top of page

Sagan at the Library of Alexandria

This piece was featured in the publication To Arrive Where We Started, produced by Laura Smith which was a collection of artist writing responding to the exhibitionWhat We Have Done, What We Are About to Do at the CCA, Glasgow.

Sagan at the Library of Alexandria


Shooting had been starting at 7:30am all week. I’ve been in the routine of waking in the dark for the duration of the show since PBS had OK’d the project back in February last year. Today though, we have a slightly earlier start to fit in a quick catch up session with the special effects team. There are just a few minor points about matching the lighting of Carl’s live action scenes that we will shoot today with the footage that the effects team had already shot from the scale model of the library last week. As the months have gone past Carl has become much more fluid while shooting these blue screen sequences; his facial expressions and body gestures becoming much more natural, corresponding perfectly to the imagined environment that will be added in postproduction.


The ships that had passed through the city today had yielded little. Apart from a couple of codices including some basic notes on Euclid’s Elements, which I’d finished off transcribing earlier this afternoon. I’d been appointed to the north eastern harbour over two years ago. The position bears two main responsibilities: Firstly to oversee the acquisition of all manuscripts coming in and out of the port by seizing the scrolls, copying them out and returning a copy back to the ship. Secondly is to catalogue and then archive the acquired original document within the relevant section of the library.


We are all set in Studio 2. The final scene will have Carl walking along a hallway with Doric columns on one side and a detailed mosaic wall behind him. For today I’ve laid out a series of life sized polystyrene columns within the set, which has been entirely blue-screened. In the pre-shot footage taken from the scale model of the library the lighting is coming in from the left almost horizontally as though just before dusk. To match this, to the left of the set, are several large halogen lamps with yellow filters diffusing the light emulating a sunset quality.

The columns and blue-screened walls have all been precisely positioned to match up with the proportions of the correlating features of the scale model. For this first sequence Carl will walk along the hallway. The exact positioning of his footsteps are mapped out with gaffer taped X’s on the floor.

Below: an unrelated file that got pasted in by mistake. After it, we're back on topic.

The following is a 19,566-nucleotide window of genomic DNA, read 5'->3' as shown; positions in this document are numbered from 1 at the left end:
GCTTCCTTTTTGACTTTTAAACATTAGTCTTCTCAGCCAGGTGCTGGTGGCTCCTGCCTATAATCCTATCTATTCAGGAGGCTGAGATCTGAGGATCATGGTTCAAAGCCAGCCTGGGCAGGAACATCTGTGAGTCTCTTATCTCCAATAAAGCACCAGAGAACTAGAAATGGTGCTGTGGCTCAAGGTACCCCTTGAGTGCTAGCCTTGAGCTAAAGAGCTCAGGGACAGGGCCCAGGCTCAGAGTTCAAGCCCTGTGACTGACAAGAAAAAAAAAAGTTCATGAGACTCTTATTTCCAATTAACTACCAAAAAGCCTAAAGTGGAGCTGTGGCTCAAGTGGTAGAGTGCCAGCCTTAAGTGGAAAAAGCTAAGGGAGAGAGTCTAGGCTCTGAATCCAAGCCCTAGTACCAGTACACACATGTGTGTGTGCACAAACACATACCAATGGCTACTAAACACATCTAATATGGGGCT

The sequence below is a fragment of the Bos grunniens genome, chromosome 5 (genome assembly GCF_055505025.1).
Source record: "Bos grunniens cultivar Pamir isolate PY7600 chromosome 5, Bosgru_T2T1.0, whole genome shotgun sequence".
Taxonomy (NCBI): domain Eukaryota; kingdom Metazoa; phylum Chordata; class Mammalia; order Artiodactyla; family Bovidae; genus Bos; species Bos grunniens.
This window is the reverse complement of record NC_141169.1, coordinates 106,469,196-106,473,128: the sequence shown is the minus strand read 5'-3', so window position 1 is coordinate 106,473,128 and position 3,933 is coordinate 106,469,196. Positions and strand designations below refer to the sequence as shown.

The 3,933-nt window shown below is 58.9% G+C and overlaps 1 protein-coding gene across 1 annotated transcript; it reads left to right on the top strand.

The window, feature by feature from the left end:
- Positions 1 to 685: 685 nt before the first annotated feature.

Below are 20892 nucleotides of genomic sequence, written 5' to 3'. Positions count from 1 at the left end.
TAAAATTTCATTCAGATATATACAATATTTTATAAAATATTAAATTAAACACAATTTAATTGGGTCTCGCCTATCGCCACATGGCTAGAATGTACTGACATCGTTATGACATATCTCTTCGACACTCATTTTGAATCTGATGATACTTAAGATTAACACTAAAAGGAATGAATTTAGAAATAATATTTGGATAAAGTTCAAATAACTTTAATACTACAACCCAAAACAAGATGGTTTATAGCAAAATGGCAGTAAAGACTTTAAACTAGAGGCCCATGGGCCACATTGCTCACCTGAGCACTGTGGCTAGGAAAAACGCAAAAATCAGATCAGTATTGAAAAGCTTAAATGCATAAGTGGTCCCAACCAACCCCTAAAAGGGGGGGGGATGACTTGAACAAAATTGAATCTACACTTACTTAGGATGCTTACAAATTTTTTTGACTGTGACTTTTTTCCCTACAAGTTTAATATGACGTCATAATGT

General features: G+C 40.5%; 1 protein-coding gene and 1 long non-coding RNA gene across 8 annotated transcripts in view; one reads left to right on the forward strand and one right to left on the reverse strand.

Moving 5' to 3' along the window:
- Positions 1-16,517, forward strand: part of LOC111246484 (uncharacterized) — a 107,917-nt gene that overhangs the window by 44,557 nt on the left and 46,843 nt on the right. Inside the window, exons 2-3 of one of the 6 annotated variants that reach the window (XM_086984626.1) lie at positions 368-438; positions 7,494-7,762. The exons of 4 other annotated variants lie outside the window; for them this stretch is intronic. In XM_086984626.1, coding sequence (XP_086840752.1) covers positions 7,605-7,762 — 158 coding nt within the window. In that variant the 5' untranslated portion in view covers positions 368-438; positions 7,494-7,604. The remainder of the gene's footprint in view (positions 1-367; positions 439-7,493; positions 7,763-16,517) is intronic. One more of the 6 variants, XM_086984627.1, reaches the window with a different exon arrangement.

The last ship of the day has docked and again the search men issue the edict to the captains and board with little complaint. I’d already heard the dockworkers heaving the mooring ropes in and descended from my chambers to head down to the Serapeum. The search party arrive at my door with a dozen scrolls and inform me they were from a medium sized trading ship departed from Samos three weeks ago.

Scanning quickly through the scrolls I find the majority are reused pieces of papyrus describing basic sailing routes to Alexandria. These reused papyruses are very common, executed upon old scraps, which are rotated again and again, reworked upon each time.


After the morning shoot we move away from the blue screen set into studio 1. We will film a close up of Carl browsing through a section of the library. The mosaic design used on the scale model has been enlarged and painted onto the wall with shelves holding bundles of scrolls below. The props department have produced over 100 scrolls made from a thin vellum with two wooden dowling rods at each end. Hanging off a couple of these are paper tags with the names of the supposed scholars who’s work should exist within, but for the purposes of filming are completely blank.

“Hipparchus”, “Ptolemaios”, “….Here we are, Aristarchus, this is the book. How I’d love to read this book. To know how Aristarchus figured it out. But it’s gone, utterly and forever”


Underneath the reused papyruses I am very pleased to see a full individual scroll: A beautifully written codex by the astronomer Aristarchus containing writings on his theory of a heliocentric cosmos. It is only every month or so that I get the opportunity to see such a fine document and rarer still to receive a scroll by someone as important as Aristarchus. I have only once before copied out his work and it will be good to refamiliarise myself with his writings.

bottom of page